Responsible branding: Redskins, Eskimo Pie, Aunt Jemima
This month’s GreenBiz.com column by NI’s Michael Kramer takes a look at the growing calls for the Washington Redskins to change their name, including a recent shareholder resolution at FedEx, which owns the “naming rights” to the Redskin’s stadium. As usual, you’ll need to pop over to the GreenBiz site to read the whole thing, but here’s a taste:
After years of a behind-the-scenes advocacy by Native American tribes and socially responsible investors — including a 10-year legal battle that temporarily subsided with the 2009 Pro Football v. Harjo case the Supreme Court refused to hear — the pressure on the team owner, and FedEx as named sponsor of its stadium, has ratcheted up a notch in recent months. Goodell and major sports television network columnists have indicated the issue should be examined. NBC commentator Bob Costas — the voice of NBC’s Olympics coverage — and President Barack Obama recently publicly suggested that Snyder change the team name.
The pressure to change a team name is mounting not just on the Redskins, but other professional sports teams as well, including the Cleveland Indians, whose mascot is a caricature known as Chief Wahoo, and the Atlanta Braves, whose tomahawk logo combined with fans’ derogatory karate chop and tribal rally chant are widely regarded as the most offensive fan behavior in professional sports.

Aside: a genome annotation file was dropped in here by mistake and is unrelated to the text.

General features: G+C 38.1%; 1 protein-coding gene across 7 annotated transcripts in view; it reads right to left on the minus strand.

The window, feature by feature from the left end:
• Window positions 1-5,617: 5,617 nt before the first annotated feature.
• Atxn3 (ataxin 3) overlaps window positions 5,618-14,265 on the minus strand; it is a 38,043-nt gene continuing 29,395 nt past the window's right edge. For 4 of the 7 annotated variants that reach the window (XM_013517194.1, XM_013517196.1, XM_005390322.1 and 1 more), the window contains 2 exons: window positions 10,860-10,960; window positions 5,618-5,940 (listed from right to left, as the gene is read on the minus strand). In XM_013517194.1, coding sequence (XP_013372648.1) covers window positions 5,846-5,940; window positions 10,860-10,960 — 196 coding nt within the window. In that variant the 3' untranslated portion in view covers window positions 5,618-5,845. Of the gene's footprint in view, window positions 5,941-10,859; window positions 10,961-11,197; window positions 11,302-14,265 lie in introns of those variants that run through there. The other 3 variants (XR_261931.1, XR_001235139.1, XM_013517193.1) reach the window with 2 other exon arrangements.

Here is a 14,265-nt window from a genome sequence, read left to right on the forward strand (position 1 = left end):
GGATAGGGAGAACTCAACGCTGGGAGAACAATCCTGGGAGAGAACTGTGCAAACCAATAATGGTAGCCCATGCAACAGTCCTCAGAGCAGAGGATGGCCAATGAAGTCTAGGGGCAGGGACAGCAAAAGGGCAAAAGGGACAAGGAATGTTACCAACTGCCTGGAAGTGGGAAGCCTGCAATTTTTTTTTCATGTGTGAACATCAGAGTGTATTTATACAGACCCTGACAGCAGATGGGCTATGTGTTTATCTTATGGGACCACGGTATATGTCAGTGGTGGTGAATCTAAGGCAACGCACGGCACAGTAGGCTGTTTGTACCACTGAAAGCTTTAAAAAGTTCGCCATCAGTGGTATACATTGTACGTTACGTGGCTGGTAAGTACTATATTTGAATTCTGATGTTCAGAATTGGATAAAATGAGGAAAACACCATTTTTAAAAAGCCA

…ongoing negative publicity does harm the brand of any company. Stroh’s found this out with its now defunct Crazy Horse malt liquor. Sambo’s (which was like Denny’s back in the 1960s and ’70s) also went under. And while it remains to be seen if Cadbury Pascall will rebrand Eskimo Pie or Tootsie Roll will remove the bow-and-arrow-wielding Native American from its Tootsie Pop wrapper, sports franchises are the current target of advocacy because of their high level of visibility and the proliferation of merchandising.
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